The Girl Who Could Silence the Wind is the story of Sonia Ocampo (GREAT NAME), something of a “miracle worker” in her tiny mountain village of Tres Montes, due to her birth coinciding with the halt of a particularly fierce storm. After a villager asks Sonia to pray for her son, who turns up dead, Sonia realizes that she is no miracle worker, and longs to leave behind the burden of holding the town’s hopes, dreams, and problem
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Courtney (Storybook Slayers)
More reviews at Rondo of a Possible World: YA Book Reviews

I've been sitting in a pit in the ground rehersal for my school's musical and figured I could knock out a few books when I don't play. With all the spanish that was being thrown around during West Side Story and my mediocre education of i for four years I was excited to read The Girl Who Could Silent The Wind, not just for the premise but also to put my dusty spanish to the test in some minute sections when words were thrown around.

When
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Erin (Bookish in a Box)
May 12, 2012 Erin (Bookish in a Box) rated it really liked it
One of my favorite things about this book is that it manages to set a distinct cultural tone without alienating the reader. This is done mainly through a formal speaking style and narrative tone, with the addition of a foreign set of cultural mores that are quickly and cleanly established. This method can easily have the unintended effect of being condescending or forced but it flawlessly executed in The Girl Who Could Silence the Wind. Another writing technique that Ms. Medina manages to implem ...more
Brandy Painter
May 04, 2012 Brandy Painter rated it really liked it
Shelves: young-adult, galleys
Originally posted here.

I had no real expectations for The Girl Who Could Silence the Wind by Meg Medina going into reading it other than "ooh pretty cover" and "wow here's a different setting for a novel". I have to say I enjoyed it immensely. Medina is a truly talented story teller.

Allow me to say that I'm completely chagrined to admit that I don't know whether this is contemporary or historical fiction. Given its setting it could be either. If it is historical it is very recent historical. De
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Justin
Mar 06, 2012 Justin rated it it was amazing
What an interesting story. I didn't really know what to think going into this book, from the description it sounds like it could have this weird paranormal aspect to it but that really isn't the case. The Girl Who Could Silence The Wind is an extremely thought provoking book, and I found it to be a very enjoyable read.

I enjoyed the setting for this book, you don't see many books that are set in South America, and I think Meg did a great job making it to where you really get a good mental picture
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Hannah
Jan 21, 2012 Hannah rated it it was ok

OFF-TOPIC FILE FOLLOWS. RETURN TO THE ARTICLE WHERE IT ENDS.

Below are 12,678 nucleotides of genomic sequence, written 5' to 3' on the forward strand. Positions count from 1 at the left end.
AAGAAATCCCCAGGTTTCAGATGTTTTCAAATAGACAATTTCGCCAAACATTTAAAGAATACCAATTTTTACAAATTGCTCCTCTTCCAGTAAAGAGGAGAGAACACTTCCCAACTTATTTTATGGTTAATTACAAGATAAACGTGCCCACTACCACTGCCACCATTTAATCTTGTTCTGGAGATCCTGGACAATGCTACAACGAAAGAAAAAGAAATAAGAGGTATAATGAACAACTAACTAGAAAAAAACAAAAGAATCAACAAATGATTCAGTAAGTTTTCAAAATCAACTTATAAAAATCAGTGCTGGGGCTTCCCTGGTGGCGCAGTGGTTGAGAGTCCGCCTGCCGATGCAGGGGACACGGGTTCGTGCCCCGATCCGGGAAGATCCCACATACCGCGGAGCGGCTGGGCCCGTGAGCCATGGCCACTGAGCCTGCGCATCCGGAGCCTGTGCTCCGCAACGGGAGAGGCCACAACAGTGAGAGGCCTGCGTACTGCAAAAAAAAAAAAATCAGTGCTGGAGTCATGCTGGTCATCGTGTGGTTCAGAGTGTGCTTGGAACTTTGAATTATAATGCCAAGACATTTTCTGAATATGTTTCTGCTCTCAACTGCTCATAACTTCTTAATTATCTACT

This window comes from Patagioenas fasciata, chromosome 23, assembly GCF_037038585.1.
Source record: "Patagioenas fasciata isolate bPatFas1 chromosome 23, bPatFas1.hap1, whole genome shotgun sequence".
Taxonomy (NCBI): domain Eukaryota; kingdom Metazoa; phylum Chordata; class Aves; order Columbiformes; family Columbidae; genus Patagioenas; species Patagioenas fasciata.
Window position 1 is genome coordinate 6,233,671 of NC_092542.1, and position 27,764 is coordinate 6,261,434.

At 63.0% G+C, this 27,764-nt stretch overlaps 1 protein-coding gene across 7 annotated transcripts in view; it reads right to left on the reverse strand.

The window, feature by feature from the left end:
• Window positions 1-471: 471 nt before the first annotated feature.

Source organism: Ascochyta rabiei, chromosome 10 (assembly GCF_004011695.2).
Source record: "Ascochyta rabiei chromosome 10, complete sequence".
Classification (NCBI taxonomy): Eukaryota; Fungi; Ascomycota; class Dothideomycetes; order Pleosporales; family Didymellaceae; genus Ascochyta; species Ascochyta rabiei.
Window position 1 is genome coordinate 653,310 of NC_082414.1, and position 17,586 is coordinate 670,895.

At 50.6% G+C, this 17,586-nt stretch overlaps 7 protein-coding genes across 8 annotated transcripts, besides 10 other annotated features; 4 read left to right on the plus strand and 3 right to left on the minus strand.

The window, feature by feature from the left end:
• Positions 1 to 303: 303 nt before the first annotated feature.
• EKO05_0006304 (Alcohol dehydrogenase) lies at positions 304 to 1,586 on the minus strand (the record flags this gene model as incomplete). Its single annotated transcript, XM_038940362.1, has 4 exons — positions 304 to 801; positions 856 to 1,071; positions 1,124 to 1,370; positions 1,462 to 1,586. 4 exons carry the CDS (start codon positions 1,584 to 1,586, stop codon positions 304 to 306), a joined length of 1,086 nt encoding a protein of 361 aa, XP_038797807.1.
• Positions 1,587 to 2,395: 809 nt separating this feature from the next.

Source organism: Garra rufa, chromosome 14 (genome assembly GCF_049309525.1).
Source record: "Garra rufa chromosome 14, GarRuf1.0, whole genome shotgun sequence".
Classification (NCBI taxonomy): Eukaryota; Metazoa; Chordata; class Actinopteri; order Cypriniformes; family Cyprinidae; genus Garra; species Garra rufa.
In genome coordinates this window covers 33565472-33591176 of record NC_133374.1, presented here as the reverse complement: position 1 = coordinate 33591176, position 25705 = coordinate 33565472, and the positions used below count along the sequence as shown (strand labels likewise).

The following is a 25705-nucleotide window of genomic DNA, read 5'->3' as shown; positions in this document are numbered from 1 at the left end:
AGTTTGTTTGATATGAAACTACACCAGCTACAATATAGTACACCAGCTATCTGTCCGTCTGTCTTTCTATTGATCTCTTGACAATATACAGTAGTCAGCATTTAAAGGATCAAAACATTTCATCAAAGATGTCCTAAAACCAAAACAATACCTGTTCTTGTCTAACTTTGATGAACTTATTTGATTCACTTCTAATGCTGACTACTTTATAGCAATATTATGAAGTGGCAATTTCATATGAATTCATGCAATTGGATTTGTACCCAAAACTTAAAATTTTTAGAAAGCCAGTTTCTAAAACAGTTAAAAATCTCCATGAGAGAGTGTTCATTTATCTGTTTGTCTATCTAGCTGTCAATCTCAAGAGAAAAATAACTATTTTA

Shelves: 2012
I was really excited to read The Girl Who Could Silence the Wind. The cover is gorgeous, and it sounded like something a little different from the contemporary I usually read, but still close enough to real life to appeal to me. But sadly, it didn't work for me.

In the beginning, I still liked The Girl Who Could Silence the Wind. The atmosphere is really well-written, and I liked the descriptions of Sonia's life in Tres Montes. I felt like I was there with the family, even though my life is about
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Jewels ♥ My Devastating Reads
Oct 11, 2012 Jewels ♥ My Devastating Reads rated it liked it
Shelves: ya
Originally reviewed at www.devastatingreads.blogspot.com
I totally fell in love with the cover of this book. Something about it just captured my imagination and this blurb made me put it on my to read list. When I finally got my hands on this book, I went into it expecting something entirely different. I was expecting a fantasy read that read like a fable and instead what I got was a simple story of hope.

Now, don't get me wrong. I'm all for a more reality based tale. And The Girl Who Could Sile
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Erica
Mar 08, 2012 Erica rated it liked it
2.5 stars

The Girl Who Could Silence the Wind by Meg Medina was a very interesting read. I loved the culture and the writing, but the plot overall wasn't exactly what I was looking for at the time.

The culture is so rich and vibrant throughout this whole book. That was neat, as it was something that gave The Girl Who Could Silence the Wind a very unique tone and quality to it.

The Girl Who Could Silence the Wind was told from two different points of views. I found this a bit distracting, because t
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Lily (WhoLockian)
Jan 18, 2012 Lily (WhoLockian) rated it liked it
* Hardcover: 256 pages
* Publisher: Candlewick (March 13, 2012)
* ISBN-10: 0763646024
* Author: Meg Medina
* Cover art: Love the cover art
* Overall rating :*** out of 5 stars
* Obtained: Sent for review by the publisher. Thank you.

The Girl who could silence the wind by Meg Medina


Sonia's entire village believes she has a gift, but it's only in leaving home that she finds out who she truly is. A compelling tale from a rich new voice in young adult fiction.

Sixteen-year-old Sonia Ocampo was born o
...more
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Meg Medina is an award-winning Cuban American author who writes picture books, middle grade, and Young Adult fiction.

She is a two-time Pura Belpré award winner, receiving the 2016 honor distinction for her picture book, Mango, Abuela and Me, and the 2014 medal for her young adult novel, Yaqui Delgado Wants to Kick Your Ass.

Meg also earned the 2012 Ezra Jack Keats award for her picture book Tía Is